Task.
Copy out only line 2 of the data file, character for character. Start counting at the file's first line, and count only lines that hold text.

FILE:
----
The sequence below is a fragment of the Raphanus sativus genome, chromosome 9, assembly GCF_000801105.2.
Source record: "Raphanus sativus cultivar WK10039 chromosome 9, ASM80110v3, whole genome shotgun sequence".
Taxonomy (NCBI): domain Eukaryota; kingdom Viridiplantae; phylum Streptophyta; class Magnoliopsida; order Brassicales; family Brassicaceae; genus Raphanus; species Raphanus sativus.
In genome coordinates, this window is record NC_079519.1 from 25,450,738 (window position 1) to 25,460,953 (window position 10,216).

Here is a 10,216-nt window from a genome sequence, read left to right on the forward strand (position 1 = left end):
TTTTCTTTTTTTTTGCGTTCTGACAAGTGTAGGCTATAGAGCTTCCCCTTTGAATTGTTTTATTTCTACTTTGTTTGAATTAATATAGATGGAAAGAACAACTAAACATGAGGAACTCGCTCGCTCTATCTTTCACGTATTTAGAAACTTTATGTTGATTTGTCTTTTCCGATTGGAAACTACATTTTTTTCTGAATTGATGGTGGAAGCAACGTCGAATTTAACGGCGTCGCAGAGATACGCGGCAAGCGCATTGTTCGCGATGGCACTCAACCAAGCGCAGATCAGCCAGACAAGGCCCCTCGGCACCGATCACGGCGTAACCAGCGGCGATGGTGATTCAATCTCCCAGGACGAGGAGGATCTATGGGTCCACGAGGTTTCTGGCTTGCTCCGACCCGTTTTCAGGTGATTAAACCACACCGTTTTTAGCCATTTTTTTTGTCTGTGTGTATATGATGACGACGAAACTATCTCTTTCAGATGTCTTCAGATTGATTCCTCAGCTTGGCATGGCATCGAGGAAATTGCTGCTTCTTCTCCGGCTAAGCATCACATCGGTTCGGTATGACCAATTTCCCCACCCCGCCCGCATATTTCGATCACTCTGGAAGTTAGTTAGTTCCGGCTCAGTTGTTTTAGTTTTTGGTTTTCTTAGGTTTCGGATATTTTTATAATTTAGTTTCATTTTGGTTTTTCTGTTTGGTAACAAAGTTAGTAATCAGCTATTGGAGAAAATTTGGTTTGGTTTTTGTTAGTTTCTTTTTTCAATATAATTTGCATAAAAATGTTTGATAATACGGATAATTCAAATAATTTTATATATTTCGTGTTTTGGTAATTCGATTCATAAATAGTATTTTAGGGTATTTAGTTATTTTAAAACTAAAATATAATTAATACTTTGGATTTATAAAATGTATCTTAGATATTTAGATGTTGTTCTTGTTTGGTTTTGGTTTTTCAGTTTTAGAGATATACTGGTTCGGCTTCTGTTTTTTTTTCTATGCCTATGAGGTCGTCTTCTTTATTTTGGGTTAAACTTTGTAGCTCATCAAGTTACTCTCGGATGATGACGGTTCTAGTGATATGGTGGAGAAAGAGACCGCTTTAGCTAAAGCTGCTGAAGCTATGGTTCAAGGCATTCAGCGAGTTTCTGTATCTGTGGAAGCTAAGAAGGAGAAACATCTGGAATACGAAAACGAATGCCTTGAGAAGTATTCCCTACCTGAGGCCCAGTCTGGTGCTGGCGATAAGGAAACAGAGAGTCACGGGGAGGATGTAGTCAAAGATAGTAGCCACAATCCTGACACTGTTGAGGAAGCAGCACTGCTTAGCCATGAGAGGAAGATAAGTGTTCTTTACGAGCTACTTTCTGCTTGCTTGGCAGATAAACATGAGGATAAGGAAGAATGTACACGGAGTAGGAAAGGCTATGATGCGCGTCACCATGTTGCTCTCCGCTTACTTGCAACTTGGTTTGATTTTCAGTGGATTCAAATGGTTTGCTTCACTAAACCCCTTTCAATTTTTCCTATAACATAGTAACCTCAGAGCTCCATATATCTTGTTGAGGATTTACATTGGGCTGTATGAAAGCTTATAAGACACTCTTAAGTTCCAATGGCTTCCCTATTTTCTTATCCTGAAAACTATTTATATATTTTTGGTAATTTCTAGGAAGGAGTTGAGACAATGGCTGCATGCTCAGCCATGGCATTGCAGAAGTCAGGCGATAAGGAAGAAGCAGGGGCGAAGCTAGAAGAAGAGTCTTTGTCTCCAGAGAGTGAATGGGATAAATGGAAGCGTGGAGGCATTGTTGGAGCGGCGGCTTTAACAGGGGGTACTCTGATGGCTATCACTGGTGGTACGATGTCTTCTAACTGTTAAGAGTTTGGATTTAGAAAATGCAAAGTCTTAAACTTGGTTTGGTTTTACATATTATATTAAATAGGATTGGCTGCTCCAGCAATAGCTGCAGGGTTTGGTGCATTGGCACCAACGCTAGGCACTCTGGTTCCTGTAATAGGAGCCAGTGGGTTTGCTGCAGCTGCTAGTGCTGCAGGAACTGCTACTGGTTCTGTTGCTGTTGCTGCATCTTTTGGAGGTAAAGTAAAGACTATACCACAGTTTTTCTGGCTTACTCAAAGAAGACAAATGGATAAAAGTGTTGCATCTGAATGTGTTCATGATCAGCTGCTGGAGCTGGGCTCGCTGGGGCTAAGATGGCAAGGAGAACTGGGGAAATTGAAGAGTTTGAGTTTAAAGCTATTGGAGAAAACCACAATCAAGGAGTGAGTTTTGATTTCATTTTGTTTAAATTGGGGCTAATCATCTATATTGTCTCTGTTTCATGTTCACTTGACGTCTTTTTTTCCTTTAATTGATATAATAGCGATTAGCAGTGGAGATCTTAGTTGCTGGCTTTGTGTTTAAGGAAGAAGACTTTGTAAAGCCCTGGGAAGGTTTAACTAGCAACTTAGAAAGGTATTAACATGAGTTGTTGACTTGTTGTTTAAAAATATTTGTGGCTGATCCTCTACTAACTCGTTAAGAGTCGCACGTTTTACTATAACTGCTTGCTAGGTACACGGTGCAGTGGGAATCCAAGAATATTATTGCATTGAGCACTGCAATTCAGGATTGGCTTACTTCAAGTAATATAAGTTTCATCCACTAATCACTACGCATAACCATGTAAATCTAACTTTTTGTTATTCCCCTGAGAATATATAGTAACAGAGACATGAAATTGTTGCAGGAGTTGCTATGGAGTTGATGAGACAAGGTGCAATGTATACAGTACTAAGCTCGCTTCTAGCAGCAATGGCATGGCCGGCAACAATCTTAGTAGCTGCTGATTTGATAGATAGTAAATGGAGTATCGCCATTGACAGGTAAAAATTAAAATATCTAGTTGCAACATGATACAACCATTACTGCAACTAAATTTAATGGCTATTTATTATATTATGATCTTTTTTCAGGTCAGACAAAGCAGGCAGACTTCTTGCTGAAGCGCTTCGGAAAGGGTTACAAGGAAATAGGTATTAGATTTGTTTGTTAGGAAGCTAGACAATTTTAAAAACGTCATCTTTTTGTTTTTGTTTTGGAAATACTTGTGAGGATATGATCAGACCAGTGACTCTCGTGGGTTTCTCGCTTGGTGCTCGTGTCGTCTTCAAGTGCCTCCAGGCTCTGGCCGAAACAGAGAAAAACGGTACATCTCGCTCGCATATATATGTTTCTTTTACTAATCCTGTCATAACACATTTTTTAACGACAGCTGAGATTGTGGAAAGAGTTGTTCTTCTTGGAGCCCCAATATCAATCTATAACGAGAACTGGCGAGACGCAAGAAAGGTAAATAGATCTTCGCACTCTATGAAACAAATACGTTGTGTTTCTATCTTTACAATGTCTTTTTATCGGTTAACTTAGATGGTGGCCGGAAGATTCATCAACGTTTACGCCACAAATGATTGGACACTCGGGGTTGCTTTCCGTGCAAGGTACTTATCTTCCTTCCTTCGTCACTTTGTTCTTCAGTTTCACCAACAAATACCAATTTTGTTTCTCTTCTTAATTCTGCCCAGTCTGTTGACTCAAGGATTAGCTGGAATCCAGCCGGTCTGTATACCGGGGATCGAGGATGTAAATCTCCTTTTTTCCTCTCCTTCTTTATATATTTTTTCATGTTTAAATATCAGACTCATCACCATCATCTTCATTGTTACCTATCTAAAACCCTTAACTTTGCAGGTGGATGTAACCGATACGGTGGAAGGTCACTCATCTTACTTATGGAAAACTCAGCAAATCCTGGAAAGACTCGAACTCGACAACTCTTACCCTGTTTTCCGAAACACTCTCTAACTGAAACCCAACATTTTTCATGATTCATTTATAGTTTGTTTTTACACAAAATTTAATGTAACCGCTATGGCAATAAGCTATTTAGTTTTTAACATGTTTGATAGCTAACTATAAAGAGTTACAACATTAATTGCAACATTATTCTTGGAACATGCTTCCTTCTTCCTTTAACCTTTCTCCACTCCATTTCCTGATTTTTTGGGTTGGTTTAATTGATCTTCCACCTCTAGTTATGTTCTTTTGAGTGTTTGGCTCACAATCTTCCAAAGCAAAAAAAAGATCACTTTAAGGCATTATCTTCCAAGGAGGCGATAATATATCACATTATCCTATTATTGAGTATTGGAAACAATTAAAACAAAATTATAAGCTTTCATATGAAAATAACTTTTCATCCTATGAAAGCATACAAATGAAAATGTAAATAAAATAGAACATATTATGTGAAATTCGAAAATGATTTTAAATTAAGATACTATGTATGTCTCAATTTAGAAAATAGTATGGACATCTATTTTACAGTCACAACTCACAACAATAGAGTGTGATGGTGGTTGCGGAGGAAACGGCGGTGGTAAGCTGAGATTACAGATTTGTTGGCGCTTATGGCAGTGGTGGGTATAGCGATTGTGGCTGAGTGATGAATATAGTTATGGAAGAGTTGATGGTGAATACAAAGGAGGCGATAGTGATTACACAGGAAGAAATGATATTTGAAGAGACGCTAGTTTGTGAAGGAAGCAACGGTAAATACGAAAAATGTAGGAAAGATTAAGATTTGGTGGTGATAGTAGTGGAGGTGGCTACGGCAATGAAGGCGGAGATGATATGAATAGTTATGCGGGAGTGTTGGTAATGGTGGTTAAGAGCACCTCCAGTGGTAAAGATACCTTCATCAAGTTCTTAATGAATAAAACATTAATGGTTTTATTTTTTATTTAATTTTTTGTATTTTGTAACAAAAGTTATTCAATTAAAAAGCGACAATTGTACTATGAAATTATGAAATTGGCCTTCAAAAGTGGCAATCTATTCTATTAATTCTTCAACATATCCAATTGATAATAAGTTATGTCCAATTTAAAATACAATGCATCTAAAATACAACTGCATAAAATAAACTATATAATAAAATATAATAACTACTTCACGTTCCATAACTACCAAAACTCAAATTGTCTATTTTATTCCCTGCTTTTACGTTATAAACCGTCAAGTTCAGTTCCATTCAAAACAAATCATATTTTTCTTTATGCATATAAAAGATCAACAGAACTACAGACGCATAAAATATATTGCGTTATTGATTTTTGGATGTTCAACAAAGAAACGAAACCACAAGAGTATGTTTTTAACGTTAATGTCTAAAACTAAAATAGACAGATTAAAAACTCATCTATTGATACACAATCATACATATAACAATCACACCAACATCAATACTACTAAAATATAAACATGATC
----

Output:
Source record: "Raphanus sativus cultivar WK10039 chromosome 9, ASM80110v3, whole genome shotgun sequence".